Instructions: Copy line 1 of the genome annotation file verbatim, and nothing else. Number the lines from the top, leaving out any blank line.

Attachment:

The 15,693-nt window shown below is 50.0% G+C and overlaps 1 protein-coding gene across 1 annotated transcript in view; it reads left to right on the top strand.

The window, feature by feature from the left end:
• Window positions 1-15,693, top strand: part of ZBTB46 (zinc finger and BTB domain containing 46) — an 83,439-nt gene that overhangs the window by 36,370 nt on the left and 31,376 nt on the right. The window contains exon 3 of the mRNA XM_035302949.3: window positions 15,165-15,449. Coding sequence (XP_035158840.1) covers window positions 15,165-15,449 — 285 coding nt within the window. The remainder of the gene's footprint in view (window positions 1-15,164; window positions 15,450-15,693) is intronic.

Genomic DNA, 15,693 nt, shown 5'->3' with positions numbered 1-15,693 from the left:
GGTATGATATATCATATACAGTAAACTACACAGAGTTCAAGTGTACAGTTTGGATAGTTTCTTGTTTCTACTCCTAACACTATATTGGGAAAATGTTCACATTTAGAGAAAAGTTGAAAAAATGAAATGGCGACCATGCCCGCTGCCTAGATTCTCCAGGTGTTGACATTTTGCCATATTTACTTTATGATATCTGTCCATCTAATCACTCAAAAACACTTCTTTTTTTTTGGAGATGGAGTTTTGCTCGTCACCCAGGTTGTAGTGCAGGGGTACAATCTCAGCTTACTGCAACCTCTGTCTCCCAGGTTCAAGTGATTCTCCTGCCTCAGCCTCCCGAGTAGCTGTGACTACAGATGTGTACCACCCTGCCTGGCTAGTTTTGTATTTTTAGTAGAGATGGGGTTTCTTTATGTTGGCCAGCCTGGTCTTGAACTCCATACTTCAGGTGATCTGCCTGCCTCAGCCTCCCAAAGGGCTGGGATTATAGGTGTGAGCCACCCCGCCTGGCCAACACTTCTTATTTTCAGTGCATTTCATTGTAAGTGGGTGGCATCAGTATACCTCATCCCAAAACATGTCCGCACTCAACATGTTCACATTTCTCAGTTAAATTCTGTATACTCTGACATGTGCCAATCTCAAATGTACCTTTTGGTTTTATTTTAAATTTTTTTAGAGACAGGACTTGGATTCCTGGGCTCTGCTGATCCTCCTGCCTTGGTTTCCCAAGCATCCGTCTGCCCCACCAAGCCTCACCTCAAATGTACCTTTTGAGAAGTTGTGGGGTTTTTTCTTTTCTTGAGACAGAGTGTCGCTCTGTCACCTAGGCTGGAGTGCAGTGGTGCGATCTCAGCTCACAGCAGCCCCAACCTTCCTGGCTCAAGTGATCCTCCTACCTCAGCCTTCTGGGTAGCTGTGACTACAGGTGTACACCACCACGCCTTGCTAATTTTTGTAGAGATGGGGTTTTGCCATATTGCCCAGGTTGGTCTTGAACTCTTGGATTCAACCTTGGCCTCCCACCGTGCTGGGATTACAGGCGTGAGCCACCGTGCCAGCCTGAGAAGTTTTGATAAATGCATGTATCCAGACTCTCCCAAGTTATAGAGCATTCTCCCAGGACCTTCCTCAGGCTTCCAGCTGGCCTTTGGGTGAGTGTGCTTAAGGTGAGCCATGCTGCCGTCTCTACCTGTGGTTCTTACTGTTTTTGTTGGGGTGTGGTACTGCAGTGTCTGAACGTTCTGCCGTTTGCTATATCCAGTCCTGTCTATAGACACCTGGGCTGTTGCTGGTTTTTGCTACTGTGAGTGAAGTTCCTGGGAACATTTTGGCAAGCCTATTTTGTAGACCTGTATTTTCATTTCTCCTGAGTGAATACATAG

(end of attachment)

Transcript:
The 15,693-nt window shown below is 50.0% G+C and overlaps 1 protein-coding gene across 1 annotated transcript in view; it reads left to right on the top strand.